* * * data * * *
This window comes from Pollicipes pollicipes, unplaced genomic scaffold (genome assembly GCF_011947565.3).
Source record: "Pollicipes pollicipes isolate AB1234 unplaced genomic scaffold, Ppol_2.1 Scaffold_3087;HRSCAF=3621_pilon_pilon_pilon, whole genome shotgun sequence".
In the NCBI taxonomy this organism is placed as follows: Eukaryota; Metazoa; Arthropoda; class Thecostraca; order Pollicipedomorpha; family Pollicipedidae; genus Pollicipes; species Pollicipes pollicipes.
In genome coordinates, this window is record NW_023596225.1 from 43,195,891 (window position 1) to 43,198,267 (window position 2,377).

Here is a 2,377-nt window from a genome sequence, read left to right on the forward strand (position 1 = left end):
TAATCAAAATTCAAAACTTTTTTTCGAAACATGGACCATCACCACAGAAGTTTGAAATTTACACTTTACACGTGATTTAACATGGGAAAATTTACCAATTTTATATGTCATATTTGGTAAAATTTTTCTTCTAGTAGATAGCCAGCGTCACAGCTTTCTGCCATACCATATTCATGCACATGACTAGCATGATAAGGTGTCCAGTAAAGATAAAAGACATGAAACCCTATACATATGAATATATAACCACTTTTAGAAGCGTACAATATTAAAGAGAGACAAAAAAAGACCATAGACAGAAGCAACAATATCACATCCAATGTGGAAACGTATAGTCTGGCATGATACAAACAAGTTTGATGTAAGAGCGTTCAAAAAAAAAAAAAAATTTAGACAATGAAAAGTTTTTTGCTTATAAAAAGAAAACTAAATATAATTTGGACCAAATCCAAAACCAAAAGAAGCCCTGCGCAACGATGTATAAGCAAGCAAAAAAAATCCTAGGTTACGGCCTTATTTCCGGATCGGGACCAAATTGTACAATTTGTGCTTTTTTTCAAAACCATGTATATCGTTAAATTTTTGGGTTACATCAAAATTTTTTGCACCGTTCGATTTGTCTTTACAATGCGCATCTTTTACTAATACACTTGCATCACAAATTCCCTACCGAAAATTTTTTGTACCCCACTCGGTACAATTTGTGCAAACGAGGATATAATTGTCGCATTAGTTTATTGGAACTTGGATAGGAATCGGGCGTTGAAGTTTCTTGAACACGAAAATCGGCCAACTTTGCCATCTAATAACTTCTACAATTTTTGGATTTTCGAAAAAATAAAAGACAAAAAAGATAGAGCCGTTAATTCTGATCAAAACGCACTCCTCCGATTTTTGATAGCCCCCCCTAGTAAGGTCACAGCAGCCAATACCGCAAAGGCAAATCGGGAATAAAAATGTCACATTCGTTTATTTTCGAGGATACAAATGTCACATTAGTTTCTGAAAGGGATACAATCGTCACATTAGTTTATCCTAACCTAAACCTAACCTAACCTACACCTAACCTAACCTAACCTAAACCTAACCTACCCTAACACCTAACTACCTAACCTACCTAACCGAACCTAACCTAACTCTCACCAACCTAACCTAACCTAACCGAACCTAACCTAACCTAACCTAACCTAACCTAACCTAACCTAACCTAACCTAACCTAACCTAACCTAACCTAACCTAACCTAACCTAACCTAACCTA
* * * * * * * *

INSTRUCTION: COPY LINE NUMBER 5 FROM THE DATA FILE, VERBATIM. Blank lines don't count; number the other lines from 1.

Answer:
Here is a 2,377-nt window from a genome sequence, read left to right on the forward strand (position 1 = left end):